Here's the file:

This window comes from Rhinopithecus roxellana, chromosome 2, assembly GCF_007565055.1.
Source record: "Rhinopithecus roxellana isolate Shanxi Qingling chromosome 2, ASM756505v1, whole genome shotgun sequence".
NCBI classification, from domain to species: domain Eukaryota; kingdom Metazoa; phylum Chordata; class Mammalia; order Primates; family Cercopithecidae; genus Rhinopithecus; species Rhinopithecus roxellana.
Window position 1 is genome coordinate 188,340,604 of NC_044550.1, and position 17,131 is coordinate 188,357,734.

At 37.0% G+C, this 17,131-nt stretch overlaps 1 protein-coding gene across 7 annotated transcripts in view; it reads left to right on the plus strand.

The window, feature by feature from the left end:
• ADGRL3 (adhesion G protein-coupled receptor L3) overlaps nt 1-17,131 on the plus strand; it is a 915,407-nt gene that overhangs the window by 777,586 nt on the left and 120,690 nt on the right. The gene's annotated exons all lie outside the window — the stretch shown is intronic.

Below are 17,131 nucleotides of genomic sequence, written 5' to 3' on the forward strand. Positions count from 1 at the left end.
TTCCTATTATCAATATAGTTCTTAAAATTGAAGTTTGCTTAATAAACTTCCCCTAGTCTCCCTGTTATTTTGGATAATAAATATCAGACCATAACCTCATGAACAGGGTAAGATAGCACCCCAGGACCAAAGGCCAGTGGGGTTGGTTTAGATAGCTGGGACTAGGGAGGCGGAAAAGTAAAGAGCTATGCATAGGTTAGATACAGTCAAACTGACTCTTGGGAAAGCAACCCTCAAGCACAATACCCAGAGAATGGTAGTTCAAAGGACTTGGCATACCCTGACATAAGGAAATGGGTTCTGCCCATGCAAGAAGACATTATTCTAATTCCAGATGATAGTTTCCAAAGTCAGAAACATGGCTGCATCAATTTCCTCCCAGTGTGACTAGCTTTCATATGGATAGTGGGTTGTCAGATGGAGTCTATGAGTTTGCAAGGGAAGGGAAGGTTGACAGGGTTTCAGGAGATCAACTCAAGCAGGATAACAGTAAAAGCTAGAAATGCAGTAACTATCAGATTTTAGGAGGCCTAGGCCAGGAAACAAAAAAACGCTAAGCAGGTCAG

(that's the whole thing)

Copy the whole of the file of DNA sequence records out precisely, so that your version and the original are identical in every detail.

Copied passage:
This window comes from Rhinopithecus roxellana, chromosome 2, assembly GCF_007565055.1.
Source record: "Rhinopithecus roxellana isolate Shanxi Qingling chromosome 2, ASM756505v1, whole genome shotgun sequence".
NCBI classification, from domain to species: domain Eukaryota; kingdom Metazoa; phylum Chordata; class Mammalia; order Primates; family Cercopithecidae; genus Rhinopithecus; species Rhinopithecus roxellana.
Window position 1 is genome coordinate 188,340,604 of NC_044550.1, and position 17,131 is coordinate 188,357,734.

At 37.0% G+C, this 17,131-nt stretch overlaps 1 protein-coding gene across 7 annotated transcripts in view; it reads left to right on the plus strand.

The window, feature by feature from the left end:
• ADGRL3 (adhesion G protein-coupled receptor L3) overlaps nt 1-17,131 on the plus strand; it is a 915,407-nt gene that overhangs the window by 777,586 nt on the left and 120,690 nt on the right. The gene's annotated exons all lie outside the window — the stretch shown is intronic.

Below are 17,131 nucleotides of genomic sequence, written 5' to 3' on the forward strand. Positions count from 1 at the left end.
TTCCTATTATCAATATAGTTCTTAAAATTGAAGTTTGCTTAATAAACTTCCCCTAGTCTCCCTGTTATTTTGGATAATAAATATCAGACCATAACCTCATGAACAGGGTAAGATAGCACCCCAGGACCAAAGGCCAGTGGGGTTGGTTTAGATAGCTGGGACTAGGGAGGCGGAAAAGTAAAGAGCTATGCATAGGTTAGATACAGTCAAACTGACTCTTGGGAAAGCAACCCTCAAGCACAATACCCAGAGAATGGTAGTTCAAAGGACTTGGCATACCCTGACATAAGGAAATGGGTTCTGCCCATGCAAGAAGACATTATTCTAATTCCAGATGATAGTTTCCAAAGTCAGAAACATGGCTGCATCAATTTCCTCCCAGTGTGACTAGCTTTCATATGGATAGTGGGTTGTCAGATGGAGTCTATGAGTTTGCAAGGGAAGGGAAGGTTGACAGGGTTTCAGGAGATCAACTCAAGCAGGATAACAGTAAAAGCTAGAAATGCAGTAACTATCAGATTTTAGGAGGCCTAGGCCAGGAAACAAAAAAACGCTAAGCAGGTCAG